As the doctor works to treat the poison arrow wound, the elephant is overcome by the effects of the anesthetic shot.

This is the moment a five-ton bull elephant feɩɩ to the ground as veterinarians sedated it after it was hit by a poisoned arrow.

The footage, shot from helicopters and on the ground, reveals 14 steps veterinarians will take to save in.ju.red animals in the wiɩd.

It’s not clear where this particular footage was taken, but the charity that shot it, the David Sheldrick Wildlife Trust, based in Kenya, and vets from the country’s wildlife service showed up in the video.

At the beginning of the clip, a helicopter is seen circling a herd of elephants in a pool before landing near a Kenya Wildlife Service vets team.

The bull elephant topples to the ground after it was given anesthetic by medics in KenyaThe i.nj.ured male elephant, who had two infected w.o.unds from a poisoned arrow, is seen prowling the ground as vets approached.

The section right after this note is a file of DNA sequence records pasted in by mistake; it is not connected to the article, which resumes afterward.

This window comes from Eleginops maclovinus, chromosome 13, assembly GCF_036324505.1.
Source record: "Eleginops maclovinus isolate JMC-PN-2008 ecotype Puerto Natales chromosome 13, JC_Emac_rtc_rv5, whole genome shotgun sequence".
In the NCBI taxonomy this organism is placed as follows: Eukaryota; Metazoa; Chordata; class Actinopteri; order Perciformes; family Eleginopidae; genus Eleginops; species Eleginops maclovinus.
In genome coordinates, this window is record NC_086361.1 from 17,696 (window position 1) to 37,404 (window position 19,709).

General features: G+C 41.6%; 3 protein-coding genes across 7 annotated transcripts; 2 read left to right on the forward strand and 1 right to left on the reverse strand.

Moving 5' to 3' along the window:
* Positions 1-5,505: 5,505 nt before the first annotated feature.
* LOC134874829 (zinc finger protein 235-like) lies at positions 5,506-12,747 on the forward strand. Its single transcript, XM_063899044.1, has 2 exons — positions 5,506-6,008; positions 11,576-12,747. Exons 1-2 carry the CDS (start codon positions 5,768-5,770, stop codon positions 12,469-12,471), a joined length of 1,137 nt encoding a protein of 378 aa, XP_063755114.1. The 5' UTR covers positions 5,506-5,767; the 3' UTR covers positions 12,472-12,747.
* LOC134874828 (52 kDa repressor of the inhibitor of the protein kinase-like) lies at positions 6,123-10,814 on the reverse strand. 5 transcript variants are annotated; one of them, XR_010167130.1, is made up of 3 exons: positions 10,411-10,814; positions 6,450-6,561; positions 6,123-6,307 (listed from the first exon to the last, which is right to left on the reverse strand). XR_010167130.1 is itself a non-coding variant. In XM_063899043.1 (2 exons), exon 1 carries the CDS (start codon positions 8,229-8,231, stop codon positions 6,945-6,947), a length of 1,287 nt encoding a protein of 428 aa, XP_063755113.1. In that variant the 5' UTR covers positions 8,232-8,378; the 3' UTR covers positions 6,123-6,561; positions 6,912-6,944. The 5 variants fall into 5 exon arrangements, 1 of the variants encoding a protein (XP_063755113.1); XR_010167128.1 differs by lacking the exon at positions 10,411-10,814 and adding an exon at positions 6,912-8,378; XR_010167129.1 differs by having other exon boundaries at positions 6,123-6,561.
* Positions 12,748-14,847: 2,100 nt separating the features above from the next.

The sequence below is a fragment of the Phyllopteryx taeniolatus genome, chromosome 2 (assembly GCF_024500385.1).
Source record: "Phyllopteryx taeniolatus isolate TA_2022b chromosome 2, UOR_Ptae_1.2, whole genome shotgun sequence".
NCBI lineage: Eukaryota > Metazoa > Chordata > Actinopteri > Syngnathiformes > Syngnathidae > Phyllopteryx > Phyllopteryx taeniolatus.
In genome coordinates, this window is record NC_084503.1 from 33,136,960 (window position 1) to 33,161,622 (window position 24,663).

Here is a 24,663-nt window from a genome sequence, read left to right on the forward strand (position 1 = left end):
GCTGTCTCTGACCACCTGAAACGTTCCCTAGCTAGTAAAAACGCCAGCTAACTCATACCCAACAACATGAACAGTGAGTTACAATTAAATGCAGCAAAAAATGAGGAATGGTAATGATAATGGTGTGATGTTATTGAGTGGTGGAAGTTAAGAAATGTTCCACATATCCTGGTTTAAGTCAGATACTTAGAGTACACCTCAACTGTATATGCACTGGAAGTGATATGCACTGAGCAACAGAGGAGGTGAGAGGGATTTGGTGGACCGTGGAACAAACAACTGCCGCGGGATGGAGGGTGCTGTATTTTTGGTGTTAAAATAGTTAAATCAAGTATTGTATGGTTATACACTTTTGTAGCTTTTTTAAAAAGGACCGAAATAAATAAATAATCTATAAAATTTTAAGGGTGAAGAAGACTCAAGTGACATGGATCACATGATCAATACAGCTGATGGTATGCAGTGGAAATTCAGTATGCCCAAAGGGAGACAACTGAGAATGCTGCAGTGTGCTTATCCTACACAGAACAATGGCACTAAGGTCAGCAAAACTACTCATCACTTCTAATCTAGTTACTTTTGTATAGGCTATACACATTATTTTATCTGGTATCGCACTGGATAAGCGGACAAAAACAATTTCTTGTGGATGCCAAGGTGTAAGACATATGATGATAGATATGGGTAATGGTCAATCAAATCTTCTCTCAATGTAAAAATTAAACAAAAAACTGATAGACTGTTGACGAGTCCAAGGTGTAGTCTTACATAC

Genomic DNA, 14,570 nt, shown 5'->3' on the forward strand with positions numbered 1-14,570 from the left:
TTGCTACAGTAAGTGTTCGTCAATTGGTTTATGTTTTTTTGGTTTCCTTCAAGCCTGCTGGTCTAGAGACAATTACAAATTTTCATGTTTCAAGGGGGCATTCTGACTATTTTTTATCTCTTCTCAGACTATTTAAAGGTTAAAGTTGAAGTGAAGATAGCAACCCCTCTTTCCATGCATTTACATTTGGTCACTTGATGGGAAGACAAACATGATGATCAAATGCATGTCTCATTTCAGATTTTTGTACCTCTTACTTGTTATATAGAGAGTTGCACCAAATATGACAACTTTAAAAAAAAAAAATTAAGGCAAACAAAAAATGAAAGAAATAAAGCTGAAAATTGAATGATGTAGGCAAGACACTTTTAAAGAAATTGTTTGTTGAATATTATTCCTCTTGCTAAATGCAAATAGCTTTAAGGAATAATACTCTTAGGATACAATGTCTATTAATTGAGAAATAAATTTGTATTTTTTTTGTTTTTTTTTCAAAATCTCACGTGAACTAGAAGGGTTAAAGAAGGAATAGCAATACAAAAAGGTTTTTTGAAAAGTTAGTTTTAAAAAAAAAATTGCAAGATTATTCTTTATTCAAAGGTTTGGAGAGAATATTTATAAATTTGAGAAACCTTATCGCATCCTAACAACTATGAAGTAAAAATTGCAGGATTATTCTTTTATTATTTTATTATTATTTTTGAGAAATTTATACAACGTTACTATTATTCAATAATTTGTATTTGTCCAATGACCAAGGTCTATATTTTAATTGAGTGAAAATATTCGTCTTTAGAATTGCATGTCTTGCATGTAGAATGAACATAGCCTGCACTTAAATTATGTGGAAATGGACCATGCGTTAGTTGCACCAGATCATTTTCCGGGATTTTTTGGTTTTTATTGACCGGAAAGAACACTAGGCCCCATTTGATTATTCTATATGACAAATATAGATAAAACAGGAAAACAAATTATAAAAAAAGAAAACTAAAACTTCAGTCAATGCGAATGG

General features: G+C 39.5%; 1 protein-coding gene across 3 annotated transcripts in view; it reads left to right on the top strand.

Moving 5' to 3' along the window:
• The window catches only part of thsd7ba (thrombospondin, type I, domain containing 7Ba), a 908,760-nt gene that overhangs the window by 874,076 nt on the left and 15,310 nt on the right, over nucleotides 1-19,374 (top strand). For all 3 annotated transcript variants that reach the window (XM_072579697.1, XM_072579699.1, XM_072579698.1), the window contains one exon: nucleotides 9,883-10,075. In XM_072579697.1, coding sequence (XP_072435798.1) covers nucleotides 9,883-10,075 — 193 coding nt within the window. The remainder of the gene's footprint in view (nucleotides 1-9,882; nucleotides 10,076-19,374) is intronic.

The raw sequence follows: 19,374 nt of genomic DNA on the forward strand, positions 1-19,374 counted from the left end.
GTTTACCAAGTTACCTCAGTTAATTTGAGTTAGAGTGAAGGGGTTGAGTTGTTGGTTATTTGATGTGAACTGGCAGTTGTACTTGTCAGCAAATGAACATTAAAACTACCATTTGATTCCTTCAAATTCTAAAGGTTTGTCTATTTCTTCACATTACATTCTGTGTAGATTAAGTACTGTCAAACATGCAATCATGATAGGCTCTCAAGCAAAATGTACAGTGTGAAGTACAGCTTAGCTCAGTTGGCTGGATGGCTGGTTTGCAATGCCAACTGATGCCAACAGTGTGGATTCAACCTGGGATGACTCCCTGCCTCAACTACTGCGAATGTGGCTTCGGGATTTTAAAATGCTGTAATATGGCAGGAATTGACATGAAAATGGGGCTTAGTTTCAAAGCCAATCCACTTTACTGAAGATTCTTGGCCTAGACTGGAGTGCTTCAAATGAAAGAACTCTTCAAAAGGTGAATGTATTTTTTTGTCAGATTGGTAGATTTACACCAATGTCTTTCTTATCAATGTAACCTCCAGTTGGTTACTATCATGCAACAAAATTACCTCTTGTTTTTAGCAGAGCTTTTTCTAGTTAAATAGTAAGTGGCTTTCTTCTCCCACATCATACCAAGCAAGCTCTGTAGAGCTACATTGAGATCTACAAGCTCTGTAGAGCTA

shooting darts from a helicopter to inject the anesthetic, paramedics watched as the giant stood still, ɩost strength in its hind legs, and then flipped over.

Working quickly, vets prepared the animal for treatment by moving to keep its airways open and cleaning up arrow w.ou.nds.

Doctors were then seen injecting the elephant with antibiotics, working from a four-wheeled ‘mobile veterinary unit.’

Medics approached the elephant from a safe distance and administered an anesthetic drug via a dart. They then administered a reversal drug to enhance the effect of the anesthetic.

Rescuers watched the elephant get up from the safety of their helicopter.

According to the charity, they have provided medical care to as many as 2,411 elephants in the past 15 years.

After faɩɩing to the ground the elephant ɩies on one side with its huge trunk on the floor

With the elephant asleep the medics work quickly to treat the animal for the poison wo.un.ds

According to a Facebook post, veterinarians understand the importance of collaborating to treat injured wild animals. This is especially true when dealing with a patient that weighs up to 5 tons, is in pain, and may not be receptive to human interaction.

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